Serval – Leap of Faith

An illustration of a left-facing Serval against a background that is yellow-green and brown, with yellow curves and dull red circles.

Keywords: Leap of faith. Reach for what you need, it’s there for you. Take some time for yourself. Listen carefully to what’s happening around you. If you are lost, listen. Messages in the wind. Grassland energy. Agility and trust in your body. Non-violence. A peaceable way out of conflict.

Description: The serval (Leptailurus serval) is a slender, medium-sized wild feline with a distinctive shorter tail native to Africa, common in sub-Saharan countries in particular, preferring semi-arid habitats like grasslands, moorlands and bamboo thickets with access to water bodies. Servals have the longest hindlegs in proportion to its body of any cat, and they are excellent jumpers, leaping over 2 metres or nearly 7 feet to catch prey. They are carnivores active during day and night, thought mostly crepuscal, eating rodents (around 80-90% of their diet), birds, insects and reptiles and will cache prey. They are efficient and successful hunters.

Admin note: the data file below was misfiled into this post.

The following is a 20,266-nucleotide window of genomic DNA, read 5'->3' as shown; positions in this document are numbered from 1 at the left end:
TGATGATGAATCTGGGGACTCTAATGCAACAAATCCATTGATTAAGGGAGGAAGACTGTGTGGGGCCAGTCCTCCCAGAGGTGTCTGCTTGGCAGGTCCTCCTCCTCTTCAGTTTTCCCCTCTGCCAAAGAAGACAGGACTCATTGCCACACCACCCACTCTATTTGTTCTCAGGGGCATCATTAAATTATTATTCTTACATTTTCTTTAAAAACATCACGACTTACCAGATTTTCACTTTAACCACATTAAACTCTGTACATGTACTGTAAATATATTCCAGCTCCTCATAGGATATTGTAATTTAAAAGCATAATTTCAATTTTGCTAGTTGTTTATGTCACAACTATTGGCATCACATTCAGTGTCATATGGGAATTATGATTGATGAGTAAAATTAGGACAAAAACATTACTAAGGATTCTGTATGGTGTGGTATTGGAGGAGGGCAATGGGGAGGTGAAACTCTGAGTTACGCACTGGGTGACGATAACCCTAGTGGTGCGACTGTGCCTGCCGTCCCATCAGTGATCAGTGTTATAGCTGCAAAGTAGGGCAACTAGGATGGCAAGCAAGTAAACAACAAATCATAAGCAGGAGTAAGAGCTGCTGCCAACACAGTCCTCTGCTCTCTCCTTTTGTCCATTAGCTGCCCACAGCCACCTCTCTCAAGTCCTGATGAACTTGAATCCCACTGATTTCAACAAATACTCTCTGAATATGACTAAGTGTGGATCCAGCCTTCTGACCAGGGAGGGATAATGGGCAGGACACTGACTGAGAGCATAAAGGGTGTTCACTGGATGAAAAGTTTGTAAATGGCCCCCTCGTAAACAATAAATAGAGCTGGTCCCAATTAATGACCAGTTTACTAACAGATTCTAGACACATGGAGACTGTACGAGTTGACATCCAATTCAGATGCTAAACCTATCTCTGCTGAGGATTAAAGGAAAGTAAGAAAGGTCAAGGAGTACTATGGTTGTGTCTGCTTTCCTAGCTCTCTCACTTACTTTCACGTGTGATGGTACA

Servals are often more active when the weather is cool or rainy. Servals are generally solitary, have overlapping ranges, and mark their territory with saliva and feces. They travel most evenings, looking for certain hunting areas and using special trails. Servals are cautious, reserved animals, preferring not to fight each other, and choosing mutual avoidance. When encounters escalate, servals choose ritualistic postures rather than violence. They are able to purr, chirp, hiss, growl, meow, grunt and growl.

Servals are predated upon by hyenas and African painted dogs which they choose to escape by fleeing and jumping. Hunting the serval is protected or regulated. Their main threats are degradation of habitat, hunting and poaching and use in traditional medicine. They have been kept as pets, but this is regulated in many countries. Servals were significantly associated with humans in Ancient Egypt.